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Join Date: Sep 2012
Posts: 1,661
Copyright 2013, by Philip Clayberg


The Tal Shiar are not my friends. Know this about me first.

When your mother and father are cut down in cold blood right in front of you by so-called ?freedom fighters? who served the causes of Empress Sela, it is difficult to forget. Do not ask me to forgive them, because I will not. Not now. Not ever.

Orphaned and poor, I grew to adulthood on Virinat, a world colonized by the Romulans who survived the Hobus supernova and its destruction of our race's home-world: Romulus. The government's orphanage could help those like myself only so much. I cured my ignorance by learning all I could from the limited educational resources (Always preferring machines instead of people. At least a machine could only do what it was programmed to do. It couldn't betray me. It couldn't tear my heart out, and either stomp on it or vaporize it with a phaser). And what the orphanage was able to feed our stomachs with was often little better than starvation.

I found myself spending more and more time on the colony's streets, trying to avoid the gazes of my fellow Romulans. Being taller than almost all of them, it was difficult not to stand out. Ducking my head and shoulders only helped a little.

Sometimes, overwhelmed by hunger and desperation, I would snatch food from carts, stuffing it inside my jacket, and run. It was rare that I was pursued, even rarer that I was caught. Once I'd found a hiding place, I'd taken the food out and eaten it, trying not to stuff myself to the point of choking.

After each such meal, back on the street, loneliness would re-emerge, a silent shadow from the exterior walls of the shops and buildings around me. I could never escape it, and sometimes I didn't want to. But other times, I longed for the sight and sound of another Romulan. Someone who wouldn't make more demands of me than I was willing give. But how to express this, when my willingness to speak out loud was almost nonexistent.

Eventually, however, I knew I had to find work to do. Work that had a purpose. Not mindless servitude. Occupational openings were listed on terminals scattered about the colony. Most were well beyond my abilities. All that was left for me to do was farm-work.

No sense complaining. I walked across the colony until I reached the irrigated fields. A supervisor was checking the screen of her tablet with the names of those who had volunteered to help out. I joined the line, and when it was my turn, she looked up at me, then at her tablet, and frowned. Her eyebrows were narrower and less slanted than mine were. Otherwise, we looked vaguely similar.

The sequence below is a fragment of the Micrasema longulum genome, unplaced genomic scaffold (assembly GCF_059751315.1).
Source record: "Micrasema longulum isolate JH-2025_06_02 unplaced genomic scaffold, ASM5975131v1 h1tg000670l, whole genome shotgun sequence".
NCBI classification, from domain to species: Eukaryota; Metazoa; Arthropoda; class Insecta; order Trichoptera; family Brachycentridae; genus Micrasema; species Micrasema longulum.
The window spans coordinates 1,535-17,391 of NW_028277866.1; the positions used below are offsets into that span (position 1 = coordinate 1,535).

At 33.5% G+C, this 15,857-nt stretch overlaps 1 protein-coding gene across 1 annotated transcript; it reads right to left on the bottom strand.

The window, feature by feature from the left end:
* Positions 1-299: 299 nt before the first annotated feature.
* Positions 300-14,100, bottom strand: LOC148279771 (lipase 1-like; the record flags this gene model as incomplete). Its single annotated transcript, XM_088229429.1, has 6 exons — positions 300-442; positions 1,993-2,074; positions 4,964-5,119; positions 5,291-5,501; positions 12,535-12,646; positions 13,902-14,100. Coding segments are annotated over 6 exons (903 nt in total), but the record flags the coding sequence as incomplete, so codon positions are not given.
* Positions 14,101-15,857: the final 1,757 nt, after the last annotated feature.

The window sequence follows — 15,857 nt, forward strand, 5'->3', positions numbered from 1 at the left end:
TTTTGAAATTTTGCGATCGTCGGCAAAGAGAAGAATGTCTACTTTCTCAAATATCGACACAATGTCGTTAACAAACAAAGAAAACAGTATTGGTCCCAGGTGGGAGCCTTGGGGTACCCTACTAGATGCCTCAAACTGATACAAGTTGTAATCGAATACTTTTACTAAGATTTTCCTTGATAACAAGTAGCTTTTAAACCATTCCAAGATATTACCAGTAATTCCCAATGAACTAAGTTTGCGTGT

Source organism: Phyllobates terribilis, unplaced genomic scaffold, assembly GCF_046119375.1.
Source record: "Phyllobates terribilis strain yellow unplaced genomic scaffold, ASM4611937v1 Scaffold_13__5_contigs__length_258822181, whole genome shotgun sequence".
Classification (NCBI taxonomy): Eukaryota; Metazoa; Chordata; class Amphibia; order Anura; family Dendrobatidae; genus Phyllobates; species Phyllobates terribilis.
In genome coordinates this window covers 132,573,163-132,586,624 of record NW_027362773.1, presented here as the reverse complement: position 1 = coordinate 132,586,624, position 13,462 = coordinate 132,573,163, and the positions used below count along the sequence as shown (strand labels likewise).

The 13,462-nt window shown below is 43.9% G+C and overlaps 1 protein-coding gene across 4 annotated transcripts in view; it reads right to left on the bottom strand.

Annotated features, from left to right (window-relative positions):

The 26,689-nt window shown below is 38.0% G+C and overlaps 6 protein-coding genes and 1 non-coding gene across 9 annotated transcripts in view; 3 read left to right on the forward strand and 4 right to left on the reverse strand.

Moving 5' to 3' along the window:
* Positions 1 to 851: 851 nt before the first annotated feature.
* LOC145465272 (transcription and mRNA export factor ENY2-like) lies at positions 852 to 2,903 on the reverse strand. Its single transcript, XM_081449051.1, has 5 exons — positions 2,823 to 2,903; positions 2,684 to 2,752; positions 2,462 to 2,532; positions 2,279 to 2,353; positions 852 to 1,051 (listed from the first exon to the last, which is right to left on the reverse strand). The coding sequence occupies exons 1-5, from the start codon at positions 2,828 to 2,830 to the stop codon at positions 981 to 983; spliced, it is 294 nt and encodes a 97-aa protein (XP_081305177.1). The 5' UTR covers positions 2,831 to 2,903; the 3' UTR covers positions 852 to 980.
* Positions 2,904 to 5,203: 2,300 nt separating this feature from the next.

"I am Supervisor S'hon," she said, checking her tablet. "You don't seem to be on here. Name?"

"T'kav," I said.

She added it to her list. "Surname?"

I didn't know that, so I shrugged. "T'kav."

S'hon sighed, but made a note of it. "Age?"

"Twenty," I lied. I didn't know my real age either.

"You don't look that old," she said, recording it. "Parents?"

"Dead," I replied.

"Does the orphanage know you're here?" S'hon asked.

I said nothing.

She looked carefully at me. "I could get in trouble, you know, T'kav. If I put you to work and they find out, I could lose my job."

"Then don't tell them," I suggested.

"You think you're worth that kind of risk?" S'hon asked.

"I need a job," I said.

"You also need to bathe," she said, wrinkling her nose. "Clean clothes. Food. A place to stay." She glanced at me jacket and pants. I thought she was going to frisk me, but she didn't. "Are you armed?"

I shook my head. "Orphans aren't usually assigned weapons."

"Would that have prevented you from stealing one?" S'hon asked.

"Please," I said, hating to beg. Romulans don't beg. Not if they can help it. "Let me work for my room and board. You won't regret it."

She sighed again. "I'd better not." And turned to look across the nearest field. Fountains of water sprayed upwards from irrigation pipes, partly hiding a worker from view. A male, or so it seemed to me. She tapped something on her tablet. The male looked up, glanced at her, nodded, and stood.

He walked over to us. Taller than her, but not quite as tall as I was. Dressed in comfortable, if worn, work-clothes and boots. "Problem, supervisor?" Then he saw me. We were almost the same height. A relief for me. "Another new one? Only twelve today?"

S'hon nodded. "Hopefully tomorrow more will turn up."

"We need all the help we can get," he said.

"I know," she said. "We're falling so far behind."

"Those quotas are pointless," he said. "How could any Romulan ever hope to achieve them?"

S'hon didn't argue. "For the time being, this one needs to clean up, newer clothes, food. Then bring her back here. You'll need to do extra work to make up for the lost time."

"Understood," he said. No complaint. Just acceptance.

She introduced us. "T'kav, this is Hu'ajat. He works under me as overseer of these fields. You'll work under him, along with the other fourteen."

"I hope you don't plan on trying to escape," he told me.

I shook my head.